Bed by David Whitehouse

On his twenty-fifth birthday Malcolm Ede decides to get into bed…and never again get out. Twenty five years later and true to his promise Malcolm still lies incumbent in that very same bed, now one of the worlds largest men. But the ultimate question even his brother can’t figure out is this:

Is Malcolm an original and inspiring rebel with a message for the world? Or is he simply a very lazy and selfish man who couldn’t face life so gave up?  

The story is told through the eyes of Malcolm’s brother, who incidentally we never learn the name of. In a coming of age narrative his brother reflects back on his younger years growing up in the shadow of the more than eccentric and outlandish Malcolm. How would anyone ever remember his name when Malcolm spent most of his juvenile years refusing to wear clothes and instead favoured nudity even in an airport terminal?

When Malcolm gets his first girlfriend, a girl his younger brother has lusted after from a far, a tense and complicated relationship develops. Malcolm is his protector and defender, his friend as well as his older brother, he is the vivacious centre of his families world, the magnet bringing them together. And yet he has torn them apart. Absorbing all of his mothers attention Malcolm is a fixed wedge in his parents marriage. A perpetual barrier between his brother and their mother.  

Malcolm may be the life source of the Ede family, but he is also an undoubtedly selfish strain upon it too.  

The novel wears on switching back and forth between past and present, tying the links between a younger Malcolm and the man he turned into. A moment of intensity occurs when we grow closer to the heart of his monumental decision and the moment Malcolm declared his self-imposed exile. The novel takes on a new intensity as we try to decide the morality and sanity of his decision.

On the one hand there is something inspiring about a person who rejects the ‘ings’ of life. Working, washing, sleeping and dreaming. And yet there is
selfish in it too. His over protective mother seems to lose her last touch with reality and her family become all encompassed in Malcolm’s every move. Or lack there of. His father becomes more detached and his brother? Well he seems suspended in time. Unable to take a step backwards or forwards, frozen by Malcolm’s choice. His life always seems to have being dictated by Malcolm and now his inertia has left him unable to move on.  

I wont spoil the ending but as the novel wore on a question developed in my mind. If it was Malcolm’s life that had destroyed this family, then would his death save it?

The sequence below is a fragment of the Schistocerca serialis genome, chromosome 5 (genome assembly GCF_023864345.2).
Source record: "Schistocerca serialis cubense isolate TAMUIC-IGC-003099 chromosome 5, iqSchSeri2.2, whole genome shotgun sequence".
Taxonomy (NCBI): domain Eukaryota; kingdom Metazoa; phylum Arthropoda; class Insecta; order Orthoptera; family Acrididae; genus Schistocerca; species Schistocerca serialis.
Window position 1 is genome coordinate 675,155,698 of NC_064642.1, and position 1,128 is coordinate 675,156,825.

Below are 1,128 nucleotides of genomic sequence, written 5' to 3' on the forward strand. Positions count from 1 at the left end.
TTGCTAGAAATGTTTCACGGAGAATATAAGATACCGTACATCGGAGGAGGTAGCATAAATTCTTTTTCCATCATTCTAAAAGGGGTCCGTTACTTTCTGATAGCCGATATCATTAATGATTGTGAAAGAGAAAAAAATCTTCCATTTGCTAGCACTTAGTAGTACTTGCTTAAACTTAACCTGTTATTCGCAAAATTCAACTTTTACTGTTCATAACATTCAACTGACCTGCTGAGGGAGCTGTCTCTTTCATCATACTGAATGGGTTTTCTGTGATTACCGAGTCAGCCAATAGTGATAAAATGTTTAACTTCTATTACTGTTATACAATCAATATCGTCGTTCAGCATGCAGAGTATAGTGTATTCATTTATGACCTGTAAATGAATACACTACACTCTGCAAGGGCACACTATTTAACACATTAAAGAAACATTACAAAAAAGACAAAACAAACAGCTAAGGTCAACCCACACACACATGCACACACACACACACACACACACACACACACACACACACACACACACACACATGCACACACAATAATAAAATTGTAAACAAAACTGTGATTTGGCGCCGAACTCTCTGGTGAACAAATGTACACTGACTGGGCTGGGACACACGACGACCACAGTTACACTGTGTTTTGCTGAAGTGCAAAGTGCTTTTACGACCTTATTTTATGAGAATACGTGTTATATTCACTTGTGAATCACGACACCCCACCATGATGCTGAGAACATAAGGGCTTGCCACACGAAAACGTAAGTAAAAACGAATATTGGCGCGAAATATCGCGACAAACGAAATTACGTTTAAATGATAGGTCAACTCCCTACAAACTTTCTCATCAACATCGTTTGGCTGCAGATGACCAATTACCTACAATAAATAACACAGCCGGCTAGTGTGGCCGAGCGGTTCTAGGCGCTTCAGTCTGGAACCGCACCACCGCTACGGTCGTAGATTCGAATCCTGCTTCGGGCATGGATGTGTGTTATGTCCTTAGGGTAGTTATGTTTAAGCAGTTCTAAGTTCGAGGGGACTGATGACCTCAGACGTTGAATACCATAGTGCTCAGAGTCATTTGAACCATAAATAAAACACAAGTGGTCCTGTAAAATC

Book Group’s Thoughts…

Well if there was ever a book that divides opinions this is one. Whilst myself and Holly loved this book Tara was left less sure and actually felt disappointed by the book. Others seemed to fit somewhere in the middle. Not exactly bowled over by Whitehouse’s style they didn’t hate the book either.

Whilst I was a little disappointed that others clearly didn’t love the book as much as me I was left amused by how such a small group could have such diverse and differing opinions. It goes to show some books are or for some people and some just aren’t. And there really is a book for everyone.

Whilst I began to understand Malcolm’s choice and even admired his refusal to confirm, I did feel that his intentions didn’t have quite the impact he’d clearly tried to achieve.

Other book grouper’s couldn’t see any sense in his actions and found his frustratingly selfish with no plausible motif.

Some even felt the writing style was too simple.

For me the book worked, it flowed easily and engaged from the beginning. The story is unique and refreshing and I admired the way Whitehouse pushed the boundaries and took things to the extreme.

Maybe you’ll love it or maybe you’ll loath it. My advice, give it ago.


4 thoughts on “Bed by David Whitehouse

  1. I’m one of the people who found Malcolm’s actions frustratingly selfish with no plausible motif. The fact that he irritated me so probably shows I was immersed in the book, even if I can’t whole heartedly say I ‘enjoyed it’. None of the characters were particularly likable were they? (With the exception of the Dad who was shoved out, poor guy). It’s worth a read and I did enjoy it, kind of, even though the characters flaws irritated me.

    What frustrated me most of all is that if you don’t want to conform to all the ‘isms’ of life you don’t have to. I don’t buy his excuse! My friends wanted a change so they bought a cave in Spain – literally a cave – and had extra rooms dug out to turn it into a warren / house. They then lived mortgage free inside a hill with just enough work to get by, no bills, no mortgage, no materialism and no need to conform. If you don’t want to conform to all the ‘isms’ of life you don’t have to. That’s no excuse for destroying people’s lives and using your family as slaves!

    It’s been a month since I read Bed and clearly Malcolm still annoys me! Lol. If the characters stay with you long after you’ve finished the book isn’t that the sign of a good book?

  2. I definitely want to give this book a go. The plot is so unique and unlike anything I usually encounter so that immediately piqued my interest. I guess I’ll just have to try it and see if it’s for me though. The concept sounds great but I know poor execution can sometimes mar your enjoyment of an otherwise great book or story.

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